We arrived in Allenheads, followed soon after by Andy and Emma. We entered the clean white studio in the Schoolhouse and soft but animated introductions ensued. We hadn’t all met before. There was a palatable buzz; smiles that would drift into uncontrollable grins, tentative handshakes, gentle embraces punctuated by an occasional macho backslap. For the first time we were all in the same room; we had started a physical sharing of time and space.
My first task was to talk a bit about the project and its origins and cover safety matters. In particular let everyone know that Jim our mine guide had been taken into hospital earlier that week and was therefore out of the picture. So I would have to lead the project myself.
This meant that there would be no back up should anything happen to me and also would shift the nature of my experience into a very different place, now the burden of the groups’ safety was dropped heavily onto my shoulders. Regardless of the changes, we unanimously agreed to continue with the event and prepared ourselves for the next 14hrs.
At 7:30pm a tangible change of mood came over us as we checked our gear; food, drink, sleeping bag, bedroll, candles etc. Before getting into our underground clothing; helmet, belt and battery pack, wellies and waterproofs.
Our preparation initiated a condition of interdependence. To put on the belt and heavy battery pack we looked to one and other for assistance, some of us concerned about keeping our feet dry required someone from the party to kneel at their feet and tape their boots to the waterproof trousers. My memory of those proceedings is of the deliberate body positions of those receiving help from those giving it, while others quietly concentrated on their baggage; their survival pack. We were ready to set off.
We were already speaking less; there was the occasional excitable laughter as we shuffled towards the defining moment of imposed silence which would be defined by entering the cars. I remember finding it increasingly difficult to focus on all around me I already had to look harder to ensure all were ready to leave with their overnight bags placed in the car. I was entering the next level of shared silence, aware of our efforts to sustain the early, unnatural lack of verbal communication. What was it like for the others? They knew they were going to a place called ballroom but no one knew the route there but me.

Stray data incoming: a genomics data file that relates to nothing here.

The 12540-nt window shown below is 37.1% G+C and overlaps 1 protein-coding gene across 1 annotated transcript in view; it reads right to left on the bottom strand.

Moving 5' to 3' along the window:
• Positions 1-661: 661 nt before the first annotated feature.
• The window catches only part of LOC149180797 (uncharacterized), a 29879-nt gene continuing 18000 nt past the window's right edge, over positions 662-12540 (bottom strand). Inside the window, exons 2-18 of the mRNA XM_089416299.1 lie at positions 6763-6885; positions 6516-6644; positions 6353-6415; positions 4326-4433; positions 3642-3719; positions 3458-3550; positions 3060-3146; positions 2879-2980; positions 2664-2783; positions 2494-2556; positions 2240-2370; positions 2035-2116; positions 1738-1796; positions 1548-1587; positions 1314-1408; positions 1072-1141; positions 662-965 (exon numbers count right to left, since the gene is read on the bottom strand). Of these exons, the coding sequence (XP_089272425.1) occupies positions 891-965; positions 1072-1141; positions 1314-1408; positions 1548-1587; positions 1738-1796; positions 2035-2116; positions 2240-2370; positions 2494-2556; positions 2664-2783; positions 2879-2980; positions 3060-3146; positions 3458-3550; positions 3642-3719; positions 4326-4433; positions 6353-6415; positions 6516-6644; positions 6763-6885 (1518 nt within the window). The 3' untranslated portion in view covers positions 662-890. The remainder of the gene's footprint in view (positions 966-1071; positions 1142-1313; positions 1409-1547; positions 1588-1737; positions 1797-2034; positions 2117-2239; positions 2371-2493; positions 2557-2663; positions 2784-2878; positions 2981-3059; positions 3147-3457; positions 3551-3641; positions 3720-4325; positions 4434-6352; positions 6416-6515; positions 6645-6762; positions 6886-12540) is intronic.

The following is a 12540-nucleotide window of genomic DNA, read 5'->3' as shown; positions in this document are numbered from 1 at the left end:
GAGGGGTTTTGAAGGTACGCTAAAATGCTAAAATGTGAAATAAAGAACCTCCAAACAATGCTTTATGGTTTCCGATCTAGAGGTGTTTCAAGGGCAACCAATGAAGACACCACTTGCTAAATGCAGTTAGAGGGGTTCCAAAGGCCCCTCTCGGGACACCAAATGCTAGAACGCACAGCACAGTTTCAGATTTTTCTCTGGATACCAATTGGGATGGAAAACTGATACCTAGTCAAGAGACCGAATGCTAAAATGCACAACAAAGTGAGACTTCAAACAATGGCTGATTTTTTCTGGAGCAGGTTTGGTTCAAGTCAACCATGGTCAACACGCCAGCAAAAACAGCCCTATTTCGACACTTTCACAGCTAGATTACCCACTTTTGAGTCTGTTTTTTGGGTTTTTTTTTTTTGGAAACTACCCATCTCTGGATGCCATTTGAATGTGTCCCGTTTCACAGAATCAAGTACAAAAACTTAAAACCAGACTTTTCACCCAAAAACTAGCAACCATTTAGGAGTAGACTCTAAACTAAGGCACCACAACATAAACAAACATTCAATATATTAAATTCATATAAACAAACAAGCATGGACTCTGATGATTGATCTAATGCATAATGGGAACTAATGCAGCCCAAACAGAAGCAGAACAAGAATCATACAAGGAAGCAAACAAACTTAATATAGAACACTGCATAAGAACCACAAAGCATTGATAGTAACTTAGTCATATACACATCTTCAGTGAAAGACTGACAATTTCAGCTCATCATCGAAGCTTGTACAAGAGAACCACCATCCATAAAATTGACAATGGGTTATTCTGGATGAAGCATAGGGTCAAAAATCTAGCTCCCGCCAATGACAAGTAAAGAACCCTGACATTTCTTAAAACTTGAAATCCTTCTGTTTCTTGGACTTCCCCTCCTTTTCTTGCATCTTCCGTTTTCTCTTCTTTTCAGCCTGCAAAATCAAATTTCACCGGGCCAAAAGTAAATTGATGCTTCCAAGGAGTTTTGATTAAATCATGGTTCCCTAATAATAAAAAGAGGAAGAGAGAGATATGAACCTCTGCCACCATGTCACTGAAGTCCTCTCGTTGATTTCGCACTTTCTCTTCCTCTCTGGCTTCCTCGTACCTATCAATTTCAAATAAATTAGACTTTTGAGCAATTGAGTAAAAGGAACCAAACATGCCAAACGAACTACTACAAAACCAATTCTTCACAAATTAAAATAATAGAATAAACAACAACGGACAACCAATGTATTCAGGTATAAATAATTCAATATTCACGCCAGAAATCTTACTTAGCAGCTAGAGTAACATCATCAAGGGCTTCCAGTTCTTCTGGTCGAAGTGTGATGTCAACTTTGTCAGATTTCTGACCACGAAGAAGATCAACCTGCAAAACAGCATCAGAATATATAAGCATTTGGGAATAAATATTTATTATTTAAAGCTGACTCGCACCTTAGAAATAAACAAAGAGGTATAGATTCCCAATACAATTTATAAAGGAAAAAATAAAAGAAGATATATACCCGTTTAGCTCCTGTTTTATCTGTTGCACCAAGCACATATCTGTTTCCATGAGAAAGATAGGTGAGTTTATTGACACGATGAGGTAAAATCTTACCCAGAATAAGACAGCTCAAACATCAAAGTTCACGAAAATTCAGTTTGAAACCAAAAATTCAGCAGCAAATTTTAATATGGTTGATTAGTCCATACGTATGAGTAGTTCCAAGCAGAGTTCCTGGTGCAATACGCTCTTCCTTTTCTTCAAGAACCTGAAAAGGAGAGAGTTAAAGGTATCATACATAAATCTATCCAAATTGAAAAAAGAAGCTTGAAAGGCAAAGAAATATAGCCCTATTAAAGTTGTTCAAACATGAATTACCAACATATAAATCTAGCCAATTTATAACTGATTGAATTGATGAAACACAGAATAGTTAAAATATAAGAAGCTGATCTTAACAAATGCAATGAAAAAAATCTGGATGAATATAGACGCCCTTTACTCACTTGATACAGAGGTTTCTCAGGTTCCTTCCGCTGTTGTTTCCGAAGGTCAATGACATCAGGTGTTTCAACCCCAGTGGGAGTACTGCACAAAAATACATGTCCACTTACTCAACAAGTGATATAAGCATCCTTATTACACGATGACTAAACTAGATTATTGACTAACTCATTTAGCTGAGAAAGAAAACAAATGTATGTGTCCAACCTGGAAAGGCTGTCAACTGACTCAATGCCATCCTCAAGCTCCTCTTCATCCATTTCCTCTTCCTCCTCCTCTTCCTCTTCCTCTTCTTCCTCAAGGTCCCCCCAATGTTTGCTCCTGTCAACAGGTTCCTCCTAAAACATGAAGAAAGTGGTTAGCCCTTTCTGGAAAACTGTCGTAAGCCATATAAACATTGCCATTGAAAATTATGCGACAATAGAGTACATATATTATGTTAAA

We climbed into our cars, it was a beautiful night, we drove in tandem over the fells into Cumbria our paths lit by the directional beam of the headlights that swept across the fells as we wound our way through the tight bends.
Eventually we came to a T junction; ahead of us, illuminated by a harvest moon was the empty expanse of the post industrial and presently heritage site that was Nenthead Lead mine.
We parked up and in silence we left our cars put on our backpacks to start the 15 minute walk to the mine entrance. I entered first and made a feeble attempt to communicate without speaking how to negate the horizontally hinged gate. Moments later we stood below ground in darkness, up to our ankles in water.
I have spent a great deal of time in this mine. Exploring most of it while making work, sometimes with a mine guide other times alone. I know the potential dangers and have always treated them with a great deal of respect. This trip already felt different, the groups silence forced me to submit to sensory intensification while the lack of dialogue between us imposed feelings of being suppressed or constrained. Like the others I would see things that would fill me with awe, see and hear things that would stop me and compel me to listen or look harder; to check my initial understanding of what it was or might have been - this condition would allow my observations to morph.
Mine explorers that I have worked with recognise that while underground, conversation or ‘a bit crack’ can reduce tension, convey and sustain a sense of safety and confidence. It is the norm to rationalise a hazardous situation with logical information but in addition it is likely that people will joke or blag their way through, almost camouflaging their fears.
This makes me think about the imaginative or creative capacity of the miners to substitute any rational understanding of a physical occurrence for a spiritual or mythical explanation. I have little doubt that this would be enhanced by long periods of labour in an evocatively alien environment and augmented by physical and mental exhaustion.